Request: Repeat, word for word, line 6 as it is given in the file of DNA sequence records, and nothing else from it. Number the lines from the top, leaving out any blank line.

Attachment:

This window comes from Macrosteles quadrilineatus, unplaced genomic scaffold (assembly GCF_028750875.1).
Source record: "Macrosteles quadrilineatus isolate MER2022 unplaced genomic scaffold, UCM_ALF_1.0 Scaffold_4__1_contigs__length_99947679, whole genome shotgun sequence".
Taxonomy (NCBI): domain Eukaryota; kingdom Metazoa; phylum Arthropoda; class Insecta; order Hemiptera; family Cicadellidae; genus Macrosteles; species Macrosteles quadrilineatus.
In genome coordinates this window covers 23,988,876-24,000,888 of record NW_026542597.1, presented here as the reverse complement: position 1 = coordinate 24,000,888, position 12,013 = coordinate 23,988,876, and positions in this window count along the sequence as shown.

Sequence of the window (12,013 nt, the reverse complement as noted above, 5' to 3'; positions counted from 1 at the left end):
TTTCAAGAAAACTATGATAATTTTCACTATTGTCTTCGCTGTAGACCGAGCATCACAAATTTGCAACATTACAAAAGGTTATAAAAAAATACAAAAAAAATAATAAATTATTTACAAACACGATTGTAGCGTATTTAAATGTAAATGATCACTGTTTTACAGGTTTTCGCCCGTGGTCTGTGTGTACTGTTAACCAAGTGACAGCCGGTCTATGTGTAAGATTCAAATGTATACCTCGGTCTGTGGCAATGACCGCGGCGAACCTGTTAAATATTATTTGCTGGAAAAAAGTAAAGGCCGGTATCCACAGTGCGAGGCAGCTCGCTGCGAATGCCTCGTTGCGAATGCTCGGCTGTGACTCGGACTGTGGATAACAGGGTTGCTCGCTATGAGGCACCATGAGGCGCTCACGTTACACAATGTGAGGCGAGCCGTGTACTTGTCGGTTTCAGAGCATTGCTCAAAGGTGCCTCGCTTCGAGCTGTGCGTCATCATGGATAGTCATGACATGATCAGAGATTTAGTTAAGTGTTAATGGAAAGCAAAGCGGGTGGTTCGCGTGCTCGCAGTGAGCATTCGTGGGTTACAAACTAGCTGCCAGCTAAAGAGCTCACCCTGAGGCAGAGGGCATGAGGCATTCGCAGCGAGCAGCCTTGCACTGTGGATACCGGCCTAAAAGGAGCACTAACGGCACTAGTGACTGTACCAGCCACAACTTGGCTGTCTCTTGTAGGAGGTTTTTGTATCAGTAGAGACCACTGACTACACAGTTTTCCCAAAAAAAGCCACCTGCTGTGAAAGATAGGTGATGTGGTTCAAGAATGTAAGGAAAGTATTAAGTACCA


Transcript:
TTTCAAGAAAACTATGATAATTTTCACTATTGTCTTCGCTGTAGACCGAGCATCACAAATTTGCAACATTACAAAAGGTTATAAAAAAATACAAAAAAAATAATAAATTATTTACAAACACGATTGTAGCGTATTTAAATGTAAATGATCACTGTTTTACAGGTTTTCGCCCGTGGTCTGTGTGTACTGTTAACCAAGTGACAGCCGGTCTATGTGTAAGATTCAAATGTATACCTCGGTCTGTGGCAATGACCGCGGCGAACCTGTTAAATATTATTTGCTGGAAAAAAGTAAAGGCCGGTATCCACAGTGCGAGGCAGCTCGCTGCGAATGCCTCGTTGCGAATGCTCGGCTGTGACTCGGACTGTGGATAACAGGGTTGCTCGCTATGAGGCACCATGAGGCGCTCACGTTACACAATGTGAGGCGAGCCGTGTACTTGTCGGTTTCAGAGCATTGCTCAAAGGTGCCTCGCTTCGAGCTGTGCGTCATCATGGATAGTCATGACATGATCAGAGATTTAGTTAAGTGTTAATGGAAAGCAAAGCGGGTGGTTCGCGTGCTCGCAGTGAGCATTCGTGGGTTACAAACTAGCTGCCAGCTAAAGAGCTCACCCTGAGGCAGAGGGCATGAGGCATTCGCAGCGAGCAGCCTTGCACTGTGGATACCGGCCTAAAAGGAGCACTAACGGCACTAGTGACTGTACCAGCCACAACTTGGCTGTCTCTTGTAGGAGGTTTTTGTATCAGTAGAGACCACTGACTACACAGTTTTCCCAAAAAAAGCCACCTGCTGTGAAAGATAGGTGATGTGGTTCAAGAATGTAAGGAAAGTATTAAGTACCA